• Courtesy of Jon Heyman, the Weirdest Rumor of the Month:
DANA POINT, Calif. -- The Yankees are exploring a possible bid for free-agent second baseman Orlando Hudson, and are intrigued enough by Hudson's talent and reputation as an excellent clubhouse influence to bat around the possibilities of trading talented young second baseman Robinson Cano or even signing Hudson with the idea of moving him to centerfield.
I don't believe Brian Cashman could possibly be so foolish as that.
• You have to love Scott Boras, who is so shameless that it's almost endearing. Just off the cuff, he might almost convince you that Derek Lowe is the new Bob Gibson, it doesn't matter what Jason Varitek hits, and a national recession should have no impact at all upon salaries. Hey, at least you can't accuse Boras of having any vested interest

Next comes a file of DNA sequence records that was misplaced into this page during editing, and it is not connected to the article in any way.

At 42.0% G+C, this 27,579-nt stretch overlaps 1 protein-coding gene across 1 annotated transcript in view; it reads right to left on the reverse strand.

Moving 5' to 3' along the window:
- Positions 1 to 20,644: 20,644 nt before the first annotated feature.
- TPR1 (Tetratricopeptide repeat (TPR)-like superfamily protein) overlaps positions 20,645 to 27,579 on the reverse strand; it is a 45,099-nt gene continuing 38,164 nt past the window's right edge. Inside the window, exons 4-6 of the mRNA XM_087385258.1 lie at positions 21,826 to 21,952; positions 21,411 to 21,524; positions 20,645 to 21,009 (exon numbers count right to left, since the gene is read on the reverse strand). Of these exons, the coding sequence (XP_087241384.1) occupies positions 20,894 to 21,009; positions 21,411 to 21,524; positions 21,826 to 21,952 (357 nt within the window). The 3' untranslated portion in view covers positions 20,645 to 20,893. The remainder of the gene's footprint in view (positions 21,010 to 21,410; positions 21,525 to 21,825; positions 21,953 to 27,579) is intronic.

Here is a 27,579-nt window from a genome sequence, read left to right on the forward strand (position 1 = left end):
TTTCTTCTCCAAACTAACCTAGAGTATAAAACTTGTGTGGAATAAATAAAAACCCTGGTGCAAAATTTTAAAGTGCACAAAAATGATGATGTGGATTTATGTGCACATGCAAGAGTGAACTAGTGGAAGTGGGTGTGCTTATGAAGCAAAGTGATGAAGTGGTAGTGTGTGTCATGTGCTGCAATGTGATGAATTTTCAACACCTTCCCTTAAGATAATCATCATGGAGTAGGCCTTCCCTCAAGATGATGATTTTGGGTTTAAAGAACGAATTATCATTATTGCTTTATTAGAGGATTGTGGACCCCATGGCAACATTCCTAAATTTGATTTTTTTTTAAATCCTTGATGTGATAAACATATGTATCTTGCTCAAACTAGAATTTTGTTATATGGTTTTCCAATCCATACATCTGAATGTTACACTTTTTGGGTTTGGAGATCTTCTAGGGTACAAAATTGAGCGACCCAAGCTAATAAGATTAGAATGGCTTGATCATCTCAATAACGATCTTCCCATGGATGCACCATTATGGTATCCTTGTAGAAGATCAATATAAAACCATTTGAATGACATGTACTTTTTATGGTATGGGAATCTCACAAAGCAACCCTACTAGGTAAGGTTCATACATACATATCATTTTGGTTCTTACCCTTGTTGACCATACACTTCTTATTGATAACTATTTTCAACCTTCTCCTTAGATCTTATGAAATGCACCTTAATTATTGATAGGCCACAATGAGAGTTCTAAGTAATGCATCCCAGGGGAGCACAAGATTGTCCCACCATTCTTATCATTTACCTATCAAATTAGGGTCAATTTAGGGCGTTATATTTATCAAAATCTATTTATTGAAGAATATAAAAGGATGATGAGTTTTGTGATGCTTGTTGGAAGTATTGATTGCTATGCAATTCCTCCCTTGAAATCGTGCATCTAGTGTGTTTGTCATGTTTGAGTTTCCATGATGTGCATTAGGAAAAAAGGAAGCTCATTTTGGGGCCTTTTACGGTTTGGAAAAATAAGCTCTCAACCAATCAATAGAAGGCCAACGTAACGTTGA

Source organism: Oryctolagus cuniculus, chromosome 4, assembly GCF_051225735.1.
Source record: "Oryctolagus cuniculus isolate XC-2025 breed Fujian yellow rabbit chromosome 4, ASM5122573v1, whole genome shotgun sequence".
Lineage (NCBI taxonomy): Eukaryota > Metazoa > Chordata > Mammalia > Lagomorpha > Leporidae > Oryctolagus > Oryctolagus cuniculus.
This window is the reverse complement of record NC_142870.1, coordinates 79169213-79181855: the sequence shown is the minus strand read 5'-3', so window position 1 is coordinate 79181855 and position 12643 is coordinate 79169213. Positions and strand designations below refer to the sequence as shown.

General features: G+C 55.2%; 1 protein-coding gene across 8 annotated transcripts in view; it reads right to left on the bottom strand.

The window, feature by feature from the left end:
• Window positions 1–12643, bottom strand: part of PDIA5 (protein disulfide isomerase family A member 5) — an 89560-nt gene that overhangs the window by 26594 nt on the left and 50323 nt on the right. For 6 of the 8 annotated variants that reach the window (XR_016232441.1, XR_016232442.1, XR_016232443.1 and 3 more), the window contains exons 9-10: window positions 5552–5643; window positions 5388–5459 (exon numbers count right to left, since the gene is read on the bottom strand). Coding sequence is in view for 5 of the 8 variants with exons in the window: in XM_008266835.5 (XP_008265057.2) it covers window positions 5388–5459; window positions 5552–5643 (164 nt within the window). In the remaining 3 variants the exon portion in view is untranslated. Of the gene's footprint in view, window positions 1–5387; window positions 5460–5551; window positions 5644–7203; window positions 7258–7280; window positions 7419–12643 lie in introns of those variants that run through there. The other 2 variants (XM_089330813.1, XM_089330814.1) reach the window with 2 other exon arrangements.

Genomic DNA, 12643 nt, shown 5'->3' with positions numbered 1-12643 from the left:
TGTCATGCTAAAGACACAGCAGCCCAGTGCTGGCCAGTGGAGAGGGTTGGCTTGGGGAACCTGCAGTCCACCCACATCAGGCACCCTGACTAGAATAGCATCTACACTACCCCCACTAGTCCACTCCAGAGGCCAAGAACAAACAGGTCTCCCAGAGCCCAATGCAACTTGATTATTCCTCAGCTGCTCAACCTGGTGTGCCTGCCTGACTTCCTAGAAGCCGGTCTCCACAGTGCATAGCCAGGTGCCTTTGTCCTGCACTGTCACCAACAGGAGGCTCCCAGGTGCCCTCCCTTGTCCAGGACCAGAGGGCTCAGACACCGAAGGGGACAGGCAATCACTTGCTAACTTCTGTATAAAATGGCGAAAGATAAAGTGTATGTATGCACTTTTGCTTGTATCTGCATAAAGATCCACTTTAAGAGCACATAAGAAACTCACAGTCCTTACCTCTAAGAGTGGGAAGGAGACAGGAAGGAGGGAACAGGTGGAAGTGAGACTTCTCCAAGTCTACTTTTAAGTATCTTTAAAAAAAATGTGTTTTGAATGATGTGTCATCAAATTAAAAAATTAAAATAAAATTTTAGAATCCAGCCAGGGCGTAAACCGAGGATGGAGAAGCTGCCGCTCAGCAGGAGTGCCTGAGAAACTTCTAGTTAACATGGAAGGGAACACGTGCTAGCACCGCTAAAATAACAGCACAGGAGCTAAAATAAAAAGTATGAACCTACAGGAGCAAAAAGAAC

• And finally, I don't feel that I can let today pass without a brief comment about the history that we all witnessed last night. Some of you voted for the winner, and some of you didn't. Some of you didn't vote at all, and some of you are too young to remember when race was a national obsession.
I'm too young to recall seeing overt segregation, but I'm old enough to remember (among other horrors) the Willie Horton ad. So I was heartened last night to read these words from one of Barack Obama's more strident detractors:
I was born in 1964, and on the day I was born the U.S. Supreme Court ruled that Prince Edward County in Virginia had to reopen its public schools. The county had closed the schools because they decided it was better to have no public schools at all than to have to admit black kids into them. Here we are, just 44 years later, with an African-American president, a president elected with the electoral votes of that very same Commonwealth of Virginia.
I voted for John McCain because I admire him immensely as a person, and agree with him on many more issues than I do with Senator Obama. And I ask a rhetorical question: Can we McCain voters, without embarrassment, shed a tear of patriotic joy about the historic significance of what just happened? And I offer a short, rhetorical answer.